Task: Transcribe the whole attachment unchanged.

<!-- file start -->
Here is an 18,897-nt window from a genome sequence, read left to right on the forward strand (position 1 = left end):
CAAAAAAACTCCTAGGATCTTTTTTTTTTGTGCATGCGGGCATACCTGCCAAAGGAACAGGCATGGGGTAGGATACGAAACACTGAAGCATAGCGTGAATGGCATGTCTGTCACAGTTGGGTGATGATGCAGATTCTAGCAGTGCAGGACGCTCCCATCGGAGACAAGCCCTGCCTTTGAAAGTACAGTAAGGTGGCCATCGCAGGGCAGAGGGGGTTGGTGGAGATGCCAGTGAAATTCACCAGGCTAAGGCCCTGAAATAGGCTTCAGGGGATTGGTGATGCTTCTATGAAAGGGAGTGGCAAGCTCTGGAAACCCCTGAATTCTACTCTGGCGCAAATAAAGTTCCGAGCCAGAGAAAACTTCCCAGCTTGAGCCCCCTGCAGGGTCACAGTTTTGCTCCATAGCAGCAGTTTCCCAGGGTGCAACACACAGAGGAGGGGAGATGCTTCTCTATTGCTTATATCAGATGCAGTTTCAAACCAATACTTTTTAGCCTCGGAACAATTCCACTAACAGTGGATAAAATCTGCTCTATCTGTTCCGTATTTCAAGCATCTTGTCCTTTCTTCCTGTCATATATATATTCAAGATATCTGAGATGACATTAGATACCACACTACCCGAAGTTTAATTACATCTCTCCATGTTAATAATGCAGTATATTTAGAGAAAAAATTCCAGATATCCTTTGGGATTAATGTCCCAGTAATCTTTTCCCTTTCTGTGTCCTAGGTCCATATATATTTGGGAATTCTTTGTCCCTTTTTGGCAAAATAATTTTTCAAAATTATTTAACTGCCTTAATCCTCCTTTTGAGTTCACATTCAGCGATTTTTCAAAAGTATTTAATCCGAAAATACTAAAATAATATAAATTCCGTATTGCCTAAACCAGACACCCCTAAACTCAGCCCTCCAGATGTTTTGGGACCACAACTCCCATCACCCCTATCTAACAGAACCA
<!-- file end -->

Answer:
Here is an 18,897-nt window from a genome sequence, read left to right on the forward strand (position 1 = left end):
CAAAAAAACTCCTAGGATCTTTTTTTTTTGTGCATGCGGGCATACCTGCCAAAGGAACAGGCATGGGGTAGGATACGAAACACTGAAGCATAGCGTGAATGGCATGTCTGTCACAGTTGGGTGATGATGCAGATTCTAGCAGTGCAGGACGCTCCCATCGGAGACAAGCCCTGCCTTTGAAAGTACAGTAAGGTGGCCATCGCAGGGCAGAGGGGGTTGGTGGAGATGCCAGTGAAATTCACCAGGCTAAGGCCCTGAAATAGGCTTCAGGGGATTGGTGATGCTTCTATGAAAGGGAGTGGCAAGCTCTGGAAACCCCTGAATTCTACTCTGGCGCAAATAAAGTTCCGAGCCAGAGAAAACTTCCCAGCTTGAGCCCCCTGCAGGGTCACAGTTTTGCTCCATAGCAGCAGTTTCCCAGGGTGCAACACACAGAGGAGGGGAGATGCTTCTCTATTGCTTATATCAGATGCAGTTTCAAACCAATACTTTTTAGCCTCGGAACAATTCCACTAACAGTGGATAAAATCTGCTCTATCTGTTCCGTATTTCAAGCATCTTGTCCTTTCTTCCTGTCATATATATATTCAAGATATCTGAGATGACATTAGATACCACACTACCCGAAGTTTAATTACATCTCTCCATGTTAATAATGCAGTATATTTAGAGAAAAAATTCCAGATATCCTTTGGGATTAATGTCCCAGTAATCTTTTCCCTTTCTGTGTCCTAGGTCCATATATATTTGGGAATTCTTTGTCCCTTTTTGGCAAAATAATTTTTCAAAATTATTTAACTGCCTTAATCCTCCTTTTGAGTTCACATTCAGCGATTTTTCAAAAGTATTTAATCCGAAAATACTAAAATAATATAAATTCCGTATTGCCTAAACCAGACACCCCTAAACTCAGCCCTCCAGATGTTTTGGGACCACAACTCCCATCACCCCTATCTAACAGAACCA